While working towards clean renewable energy and reducing carbon pollution are incredibly important, there’s an often overlooked piece of the fight: land.
More specifically, the ways we use and change our lands and habitats to produce food, clothing, paper, fuel, and other products.
From farms to forests, plants, trees and soils pull carbon dioxide out of the atmosphere and keep it rooted in the ground. When we slash and burn woodlands, drain mangroves, or plow up grasslands, the greenhouse gases causing global climate change escape back into the atmosphere where they heat the planet. Keeping trees, grasses, and soil intact and restoring them can help get us a long way toward meeting the urgent goals of the Paris Climate Agreement — especially if we all work together.
Businesses, cities, state and local leaders, and global citizens have a critical role to play in reducing emissions to fight climate change. WWF is bringing these players together to help national governments deliver on their climate goals and let them know that We Are Still In.
Around the world, WWF and our partners are helping America’s new generation of climate leaders share their climate goals with their peers and set new, ambitious targets to share at the upcoming Global Climate Action Summit.
And we are leading a coalition of food, forestry and other land use actors to work together across all sectors of the economy and deliver up to 30% the climate solutions needed by 2030 through actions for better forest and habitat conservation, food production and consumption, and land use.
To tackle climate change by taking better care of our land, WWF and our partners are challenging the world to:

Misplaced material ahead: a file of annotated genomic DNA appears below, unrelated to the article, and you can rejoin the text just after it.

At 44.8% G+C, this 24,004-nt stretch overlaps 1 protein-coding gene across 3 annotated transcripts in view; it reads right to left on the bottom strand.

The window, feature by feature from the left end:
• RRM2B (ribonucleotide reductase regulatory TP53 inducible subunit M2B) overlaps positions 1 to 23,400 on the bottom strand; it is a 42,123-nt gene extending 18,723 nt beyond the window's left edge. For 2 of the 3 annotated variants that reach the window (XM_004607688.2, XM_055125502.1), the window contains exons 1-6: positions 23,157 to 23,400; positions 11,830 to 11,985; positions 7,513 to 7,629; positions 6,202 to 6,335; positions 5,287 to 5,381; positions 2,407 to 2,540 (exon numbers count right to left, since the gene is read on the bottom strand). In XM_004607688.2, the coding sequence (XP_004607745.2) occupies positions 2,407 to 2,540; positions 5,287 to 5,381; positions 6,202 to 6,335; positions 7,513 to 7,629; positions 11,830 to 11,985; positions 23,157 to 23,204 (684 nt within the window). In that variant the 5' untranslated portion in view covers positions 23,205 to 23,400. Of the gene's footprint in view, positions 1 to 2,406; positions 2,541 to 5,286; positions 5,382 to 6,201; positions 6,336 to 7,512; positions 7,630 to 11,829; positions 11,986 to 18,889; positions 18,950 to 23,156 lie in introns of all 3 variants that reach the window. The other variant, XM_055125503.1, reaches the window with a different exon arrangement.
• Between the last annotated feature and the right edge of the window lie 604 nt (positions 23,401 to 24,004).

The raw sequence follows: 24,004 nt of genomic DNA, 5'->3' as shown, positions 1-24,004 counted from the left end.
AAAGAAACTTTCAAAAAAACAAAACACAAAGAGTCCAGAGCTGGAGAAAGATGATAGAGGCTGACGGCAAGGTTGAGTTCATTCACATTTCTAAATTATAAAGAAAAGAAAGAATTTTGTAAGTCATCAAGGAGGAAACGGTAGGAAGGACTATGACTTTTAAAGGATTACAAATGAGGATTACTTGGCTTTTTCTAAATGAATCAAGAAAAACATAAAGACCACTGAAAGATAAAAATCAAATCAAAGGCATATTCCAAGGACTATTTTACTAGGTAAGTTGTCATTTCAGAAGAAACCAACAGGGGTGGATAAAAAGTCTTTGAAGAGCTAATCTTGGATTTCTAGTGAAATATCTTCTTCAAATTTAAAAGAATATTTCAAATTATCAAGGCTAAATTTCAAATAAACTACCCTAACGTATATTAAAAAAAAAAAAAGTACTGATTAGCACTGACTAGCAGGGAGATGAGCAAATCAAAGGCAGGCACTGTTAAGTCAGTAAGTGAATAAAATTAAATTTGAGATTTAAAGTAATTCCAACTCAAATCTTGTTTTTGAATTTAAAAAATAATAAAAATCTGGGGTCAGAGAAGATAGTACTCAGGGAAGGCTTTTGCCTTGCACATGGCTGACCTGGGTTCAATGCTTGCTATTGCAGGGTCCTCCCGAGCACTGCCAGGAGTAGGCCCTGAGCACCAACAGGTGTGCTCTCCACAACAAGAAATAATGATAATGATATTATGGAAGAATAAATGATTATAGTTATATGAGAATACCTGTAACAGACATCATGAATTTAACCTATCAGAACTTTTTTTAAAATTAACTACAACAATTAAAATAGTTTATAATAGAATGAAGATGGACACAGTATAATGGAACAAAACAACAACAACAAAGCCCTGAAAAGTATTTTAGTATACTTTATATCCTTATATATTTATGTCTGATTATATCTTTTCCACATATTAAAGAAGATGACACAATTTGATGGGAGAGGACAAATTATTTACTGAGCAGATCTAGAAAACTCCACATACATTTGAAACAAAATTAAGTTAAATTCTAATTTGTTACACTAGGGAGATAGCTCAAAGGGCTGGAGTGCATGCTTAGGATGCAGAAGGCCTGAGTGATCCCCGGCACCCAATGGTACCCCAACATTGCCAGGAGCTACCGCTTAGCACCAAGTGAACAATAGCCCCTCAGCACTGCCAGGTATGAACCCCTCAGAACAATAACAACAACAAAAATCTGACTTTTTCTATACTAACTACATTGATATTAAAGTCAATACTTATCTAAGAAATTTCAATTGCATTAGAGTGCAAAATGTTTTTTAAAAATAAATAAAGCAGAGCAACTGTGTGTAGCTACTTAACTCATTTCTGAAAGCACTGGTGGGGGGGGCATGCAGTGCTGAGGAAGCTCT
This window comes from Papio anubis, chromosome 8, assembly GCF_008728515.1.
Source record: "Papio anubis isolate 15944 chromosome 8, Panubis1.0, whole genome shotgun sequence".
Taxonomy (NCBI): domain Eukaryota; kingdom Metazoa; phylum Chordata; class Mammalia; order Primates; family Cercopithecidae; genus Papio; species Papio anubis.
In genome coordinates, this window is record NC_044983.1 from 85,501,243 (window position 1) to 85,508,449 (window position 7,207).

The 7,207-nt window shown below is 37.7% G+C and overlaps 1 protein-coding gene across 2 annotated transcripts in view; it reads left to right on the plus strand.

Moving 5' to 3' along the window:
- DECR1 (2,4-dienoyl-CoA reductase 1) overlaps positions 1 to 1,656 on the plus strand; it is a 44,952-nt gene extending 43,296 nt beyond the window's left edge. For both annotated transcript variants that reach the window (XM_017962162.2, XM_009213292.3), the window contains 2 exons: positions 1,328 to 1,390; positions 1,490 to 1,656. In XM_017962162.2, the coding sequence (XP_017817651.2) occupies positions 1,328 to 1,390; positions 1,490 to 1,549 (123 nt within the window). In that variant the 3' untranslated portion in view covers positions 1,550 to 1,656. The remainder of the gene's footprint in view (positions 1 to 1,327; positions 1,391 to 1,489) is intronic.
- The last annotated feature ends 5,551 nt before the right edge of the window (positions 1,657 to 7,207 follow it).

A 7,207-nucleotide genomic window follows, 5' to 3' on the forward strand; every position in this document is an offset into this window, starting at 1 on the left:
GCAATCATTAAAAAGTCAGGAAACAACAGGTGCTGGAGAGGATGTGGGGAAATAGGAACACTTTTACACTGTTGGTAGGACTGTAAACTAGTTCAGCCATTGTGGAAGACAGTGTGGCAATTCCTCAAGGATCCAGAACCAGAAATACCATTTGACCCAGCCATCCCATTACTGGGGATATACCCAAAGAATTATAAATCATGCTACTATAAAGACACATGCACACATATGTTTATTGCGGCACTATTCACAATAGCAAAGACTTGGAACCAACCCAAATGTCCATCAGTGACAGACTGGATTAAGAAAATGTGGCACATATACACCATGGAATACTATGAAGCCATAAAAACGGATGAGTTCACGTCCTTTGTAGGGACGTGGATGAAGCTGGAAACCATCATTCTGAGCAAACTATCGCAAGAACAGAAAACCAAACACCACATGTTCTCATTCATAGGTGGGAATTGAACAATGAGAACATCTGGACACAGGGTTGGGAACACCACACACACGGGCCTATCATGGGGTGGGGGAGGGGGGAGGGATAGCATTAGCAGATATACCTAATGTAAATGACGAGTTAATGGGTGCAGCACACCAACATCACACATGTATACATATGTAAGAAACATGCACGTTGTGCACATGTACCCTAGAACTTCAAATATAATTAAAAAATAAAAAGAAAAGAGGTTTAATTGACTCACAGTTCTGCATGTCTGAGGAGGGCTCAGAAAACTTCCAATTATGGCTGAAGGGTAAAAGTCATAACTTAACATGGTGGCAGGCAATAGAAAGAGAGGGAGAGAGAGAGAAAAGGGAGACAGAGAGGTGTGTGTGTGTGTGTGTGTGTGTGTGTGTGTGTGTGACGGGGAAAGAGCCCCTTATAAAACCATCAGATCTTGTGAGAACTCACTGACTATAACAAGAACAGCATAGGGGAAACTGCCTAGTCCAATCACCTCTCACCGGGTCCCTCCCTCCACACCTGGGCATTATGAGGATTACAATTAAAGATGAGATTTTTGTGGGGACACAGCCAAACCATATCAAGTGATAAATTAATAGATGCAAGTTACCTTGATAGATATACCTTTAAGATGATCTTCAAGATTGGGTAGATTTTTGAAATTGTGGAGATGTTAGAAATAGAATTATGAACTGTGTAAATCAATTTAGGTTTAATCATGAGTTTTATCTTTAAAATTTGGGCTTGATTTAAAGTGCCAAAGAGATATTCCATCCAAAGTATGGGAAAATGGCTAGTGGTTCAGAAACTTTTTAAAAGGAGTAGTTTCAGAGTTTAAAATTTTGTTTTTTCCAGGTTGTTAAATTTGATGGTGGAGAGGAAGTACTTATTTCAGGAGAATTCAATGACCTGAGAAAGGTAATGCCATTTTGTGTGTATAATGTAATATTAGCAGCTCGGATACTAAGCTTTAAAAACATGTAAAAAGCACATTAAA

Eat healthy and responsibly. Cut waste in half.
Agriculture is responsible for about a quarter of humankind’s greenhouse gas emissions, and a third of the food we produce is never eaten. That math just doesn't add up. By reducing overconsumption and stopping waste—especially of foods that drive habitat loss and increase greenhouse gas emissions—people can reduce the burden that our appetites put on habitats and the climate.
Conserve and restore habitats.
By eliminating deforestation and habitat loss from supply chains, businesses can shrink their carbon footprints. We can also put carbon back into the ground by rehabilitating soils and reforesting lands that have been cleared. By using climate-smart production techniques, farmers and ranchers can produce food for everyone while keeping carbon in the ground.
Fund improvement. Increase transparency. Protect rights.
We need innovative financing, public-private collaboration and new technologies to unite this sector and promote climate-smart conservation and production practices. And local people must be deeply involved in land use planning to reap the rewards of caring for them. The rights and safety of communities, conservationists, and Indigenous Peoples on the front lines of habitat loss must be protected to accomplish this task.
There is no viable global solution to the climate crisis without improving the ways we use land.